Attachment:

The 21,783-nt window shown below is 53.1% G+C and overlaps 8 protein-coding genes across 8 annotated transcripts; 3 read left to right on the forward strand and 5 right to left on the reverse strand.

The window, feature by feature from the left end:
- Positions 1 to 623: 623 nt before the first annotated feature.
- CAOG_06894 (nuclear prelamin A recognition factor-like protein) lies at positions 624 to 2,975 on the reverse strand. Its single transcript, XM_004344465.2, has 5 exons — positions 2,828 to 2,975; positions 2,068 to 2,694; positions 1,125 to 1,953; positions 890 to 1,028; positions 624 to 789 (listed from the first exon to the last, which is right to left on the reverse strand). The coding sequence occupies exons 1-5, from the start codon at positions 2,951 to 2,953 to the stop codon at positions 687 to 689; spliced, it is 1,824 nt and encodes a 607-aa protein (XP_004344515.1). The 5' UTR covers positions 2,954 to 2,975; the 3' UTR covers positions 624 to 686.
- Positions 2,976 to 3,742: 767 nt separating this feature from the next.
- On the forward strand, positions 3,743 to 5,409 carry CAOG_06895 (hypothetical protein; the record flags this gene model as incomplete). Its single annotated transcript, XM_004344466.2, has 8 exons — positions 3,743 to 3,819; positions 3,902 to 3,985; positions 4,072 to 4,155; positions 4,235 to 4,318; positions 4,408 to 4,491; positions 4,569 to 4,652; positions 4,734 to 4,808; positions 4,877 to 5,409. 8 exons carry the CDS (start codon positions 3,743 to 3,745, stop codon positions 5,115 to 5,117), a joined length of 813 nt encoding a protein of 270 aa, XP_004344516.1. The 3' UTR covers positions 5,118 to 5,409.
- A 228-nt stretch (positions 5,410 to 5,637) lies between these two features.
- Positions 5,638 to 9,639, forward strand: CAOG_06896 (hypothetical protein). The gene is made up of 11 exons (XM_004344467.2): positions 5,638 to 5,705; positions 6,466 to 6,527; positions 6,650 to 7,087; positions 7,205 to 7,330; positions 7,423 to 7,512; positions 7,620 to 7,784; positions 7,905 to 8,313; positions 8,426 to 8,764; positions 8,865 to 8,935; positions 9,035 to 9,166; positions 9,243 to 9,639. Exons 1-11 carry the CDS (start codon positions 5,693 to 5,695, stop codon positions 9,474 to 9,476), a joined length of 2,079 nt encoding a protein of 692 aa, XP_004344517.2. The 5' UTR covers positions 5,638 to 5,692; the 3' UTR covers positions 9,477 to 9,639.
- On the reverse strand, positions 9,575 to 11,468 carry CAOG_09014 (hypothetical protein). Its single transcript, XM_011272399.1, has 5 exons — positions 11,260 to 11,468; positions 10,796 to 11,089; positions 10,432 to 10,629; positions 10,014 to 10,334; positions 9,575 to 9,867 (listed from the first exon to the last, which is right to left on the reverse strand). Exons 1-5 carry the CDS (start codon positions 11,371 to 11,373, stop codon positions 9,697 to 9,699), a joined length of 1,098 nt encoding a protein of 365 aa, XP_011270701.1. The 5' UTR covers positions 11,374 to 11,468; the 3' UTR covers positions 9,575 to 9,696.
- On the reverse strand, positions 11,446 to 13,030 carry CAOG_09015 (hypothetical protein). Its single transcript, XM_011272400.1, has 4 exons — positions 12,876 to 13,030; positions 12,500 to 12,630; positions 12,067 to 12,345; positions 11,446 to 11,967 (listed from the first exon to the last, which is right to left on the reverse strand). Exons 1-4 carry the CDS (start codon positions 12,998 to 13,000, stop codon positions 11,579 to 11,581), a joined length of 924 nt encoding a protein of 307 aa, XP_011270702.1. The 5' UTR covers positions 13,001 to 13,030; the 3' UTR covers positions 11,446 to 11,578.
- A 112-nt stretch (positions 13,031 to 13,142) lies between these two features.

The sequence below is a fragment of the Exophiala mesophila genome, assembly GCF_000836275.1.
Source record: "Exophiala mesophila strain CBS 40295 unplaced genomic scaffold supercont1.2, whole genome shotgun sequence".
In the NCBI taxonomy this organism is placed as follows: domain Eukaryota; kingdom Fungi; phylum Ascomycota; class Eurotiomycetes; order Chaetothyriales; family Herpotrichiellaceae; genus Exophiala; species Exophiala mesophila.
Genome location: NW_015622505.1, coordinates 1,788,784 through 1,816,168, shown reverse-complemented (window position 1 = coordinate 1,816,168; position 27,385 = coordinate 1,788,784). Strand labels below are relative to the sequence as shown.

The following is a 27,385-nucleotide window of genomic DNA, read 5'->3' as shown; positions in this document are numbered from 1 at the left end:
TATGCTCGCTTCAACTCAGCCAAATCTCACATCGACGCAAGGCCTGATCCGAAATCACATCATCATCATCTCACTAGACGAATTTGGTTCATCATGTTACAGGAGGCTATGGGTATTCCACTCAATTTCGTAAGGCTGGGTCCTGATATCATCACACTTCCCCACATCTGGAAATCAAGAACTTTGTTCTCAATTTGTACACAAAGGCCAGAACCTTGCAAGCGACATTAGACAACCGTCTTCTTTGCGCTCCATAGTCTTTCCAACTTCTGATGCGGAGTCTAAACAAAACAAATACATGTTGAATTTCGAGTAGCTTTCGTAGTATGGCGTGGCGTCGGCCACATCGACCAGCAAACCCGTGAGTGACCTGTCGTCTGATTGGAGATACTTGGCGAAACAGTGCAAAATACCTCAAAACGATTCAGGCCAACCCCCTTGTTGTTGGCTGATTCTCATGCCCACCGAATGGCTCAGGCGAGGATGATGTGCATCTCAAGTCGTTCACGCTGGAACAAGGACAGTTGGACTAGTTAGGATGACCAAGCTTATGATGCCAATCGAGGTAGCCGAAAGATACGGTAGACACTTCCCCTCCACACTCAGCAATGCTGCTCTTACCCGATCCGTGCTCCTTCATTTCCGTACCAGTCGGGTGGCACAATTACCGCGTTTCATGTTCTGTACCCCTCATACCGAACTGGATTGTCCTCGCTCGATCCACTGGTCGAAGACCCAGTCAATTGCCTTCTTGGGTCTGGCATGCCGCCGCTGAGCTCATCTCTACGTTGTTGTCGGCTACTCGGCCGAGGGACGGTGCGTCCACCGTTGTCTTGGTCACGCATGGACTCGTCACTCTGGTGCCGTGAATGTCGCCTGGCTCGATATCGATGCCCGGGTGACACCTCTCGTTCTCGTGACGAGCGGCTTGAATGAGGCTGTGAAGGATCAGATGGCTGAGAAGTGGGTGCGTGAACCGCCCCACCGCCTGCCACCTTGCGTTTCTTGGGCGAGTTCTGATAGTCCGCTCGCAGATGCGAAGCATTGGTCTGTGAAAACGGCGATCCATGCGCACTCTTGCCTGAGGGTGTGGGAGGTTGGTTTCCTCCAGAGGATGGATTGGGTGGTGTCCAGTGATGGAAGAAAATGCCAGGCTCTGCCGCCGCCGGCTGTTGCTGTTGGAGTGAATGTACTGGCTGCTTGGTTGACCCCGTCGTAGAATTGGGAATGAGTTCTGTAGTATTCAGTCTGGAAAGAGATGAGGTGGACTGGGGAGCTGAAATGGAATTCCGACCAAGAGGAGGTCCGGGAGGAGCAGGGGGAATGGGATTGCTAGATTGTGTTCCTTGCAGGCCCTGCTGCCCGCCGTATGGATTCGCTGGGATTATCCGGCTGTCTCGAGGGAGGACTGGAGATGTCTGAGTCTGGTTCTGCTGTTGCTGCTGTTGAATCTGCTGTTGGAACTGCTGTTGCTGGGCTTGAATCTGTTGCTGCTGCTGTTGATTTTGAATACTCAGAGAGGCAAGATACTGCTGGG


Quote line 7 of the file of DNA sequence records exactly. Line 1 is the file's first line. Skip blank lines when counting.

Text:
- A 228-nt stretch (positions 5,410 to 5,637) lies between these two features.